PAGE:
The Road Less Wanted: Choosing the Path You'd Never Choose

On the eve of his crucifixion, Jesus and his friends share a famous Last Supper. There’s also a lesser known, but incredibly significant meal. I'm calling this the First Breakfast. It's the meal Jesus makes for Peter and six other disciples on a beach in Galilee, following his resurrection. In many ways, Jesus and Peter's relationship comes full circle in this moment. 

The first time Jesus identified Peter as a potential disciple, he yelled to him from the shore. He's doing it again.

At the Last Supper, Jesus broke bread with Peter.
At the First Breakfast, Jesus breaks bread with him again.

At the Last Supper, Jesus serves him by washing his feet.
At the First Breakfast, Jesus serves him by grilling fish.

After the Last Supper, Peter denies him three times.
After the First Breakfast, Jesus asks Peter the same question three times.

When all this is over, Jesus says, "Very truly I tell you, when you were younger you dressed yourself and went where you wanted; but when you are old you will stretch out your hands, and someone else will dress you and lead you where you do not want to go.” Jesus said this to indicate the kind of death by which Peter would glorify God. Then he said to him, “Follow me!”” (John 21:18-19).

Listen to this again, "When you are old…someone else will lead your where you do not want to go." According to John, those hands are going to lead Peter to his death. In the very first conversation Jesus has with Peter after the resurrection, Jesus lets him know that, if he follows this path, it's going to cost him his life.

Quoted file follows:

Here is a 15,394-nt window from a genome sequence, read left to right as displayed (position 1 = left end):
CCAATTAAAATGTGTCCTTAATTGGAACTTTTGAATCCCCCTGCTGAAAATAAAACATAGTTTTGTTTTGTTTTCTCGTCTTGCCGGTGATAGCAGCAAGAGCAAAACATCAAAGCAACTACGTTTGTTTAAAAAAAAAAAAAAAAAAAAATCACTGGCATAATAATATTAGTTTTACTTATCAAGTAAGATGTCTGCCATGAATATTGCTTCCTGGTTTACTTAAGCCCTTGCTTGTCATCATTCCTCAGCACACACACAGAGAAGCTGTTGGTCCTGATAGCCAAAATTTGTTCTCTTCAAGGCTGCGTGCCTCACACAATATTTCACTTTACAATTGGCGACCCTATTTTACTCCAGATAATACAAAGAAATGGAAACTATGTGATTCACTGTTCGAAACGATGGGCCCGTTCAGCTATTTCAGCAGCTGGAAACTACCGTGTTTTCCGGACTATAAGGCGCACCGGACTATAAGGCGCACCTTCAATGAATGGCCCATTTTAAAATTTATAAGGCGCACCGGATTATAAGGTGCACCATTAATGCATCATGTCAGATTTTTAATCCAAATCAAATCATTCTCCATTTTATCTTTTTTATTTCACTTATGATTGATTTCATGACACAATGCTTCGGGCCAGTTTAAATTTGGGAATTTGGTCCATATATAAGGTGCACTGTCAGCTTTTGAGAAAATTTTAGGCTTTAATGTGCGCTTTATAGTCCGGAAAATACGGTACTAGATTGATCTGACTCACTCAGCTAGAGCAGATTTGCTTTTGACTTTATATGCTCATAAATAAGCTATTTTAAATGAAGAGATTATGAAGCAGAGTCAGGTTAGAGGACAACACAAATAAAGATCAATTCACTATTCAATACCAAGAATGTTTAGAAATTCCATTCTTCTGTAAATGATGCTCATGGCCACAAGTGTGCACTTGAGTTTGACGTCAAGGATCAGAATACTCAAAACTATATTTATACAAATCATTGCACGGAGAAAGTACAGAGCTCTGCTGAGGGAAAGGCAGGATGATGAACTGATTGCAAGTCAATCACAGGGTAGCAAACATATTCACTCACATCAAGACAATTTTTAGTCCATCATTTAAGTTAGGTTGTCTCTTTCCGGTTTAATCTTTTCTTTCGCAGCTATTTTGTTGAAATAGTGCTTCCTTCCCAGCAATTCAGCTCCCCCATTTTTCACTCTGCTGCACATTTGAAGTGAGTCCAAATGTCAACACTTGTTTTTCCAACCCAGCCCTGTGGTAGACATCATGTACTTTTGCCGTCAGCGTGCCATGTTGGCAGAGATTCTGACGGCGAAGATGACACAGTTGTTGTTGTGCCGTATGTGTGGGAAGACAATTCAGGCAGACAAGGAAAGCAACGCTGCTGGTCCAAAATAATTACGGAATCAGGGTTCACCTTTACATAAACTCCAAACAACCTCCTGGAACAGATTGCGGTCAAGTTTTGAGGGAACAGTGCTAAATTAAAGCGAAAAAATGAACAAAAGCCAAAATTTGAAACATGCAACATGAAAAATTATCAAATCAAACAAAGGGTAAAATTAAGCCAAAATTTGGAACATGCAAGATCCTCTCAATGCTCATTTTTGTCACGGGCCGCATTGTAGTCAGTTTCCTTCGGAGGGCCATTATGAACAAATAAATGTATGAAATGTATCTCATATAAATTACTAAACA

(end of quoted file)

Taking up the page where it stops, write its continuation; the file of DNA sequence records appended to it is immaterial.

When we're young (in life and in faith), we like to call the shots and ask Jesus to get on board. But when we mature, the more we get to know and trust and obey Christ, the more willing we are to follow where he leads. Even if it's not something we would have initially chosen. 

And of course, Peter balks. His first instinct is to ask "What about John?" It's as if he's saying, "If I'm going down, I want to make sure John has to die too." But Jesus gently rejects Peter's (and our) desire to compare our journey to someone else's.

Something must have happened to Peter over the years. Church tradition says that when it was his time to die, Peter opted to be crucified upside down. He didn't consider himself worthy to die in the same manner as his Lord. Somewhere along the way, his commitment to Christ's glory eclipses his desire for personal safety. In the end, Peter selects the road less wanted.

Is it possible the hand of God is leading to a place you never would have chosen on your own? A place of challenge? A point of sacrifice? A season of surrender?
Here's what I need to remember in those moments: Jesus doesn't send us into them alone. 

He invites us to follow Him into them. Whenever He calls us into scary places, it's because He's already there. And there's something good to be experienced in and through that quest. Yes, you'll have the option to choose the road less wanted. And when you do, you'll find it makes all the difference.




Craig Custance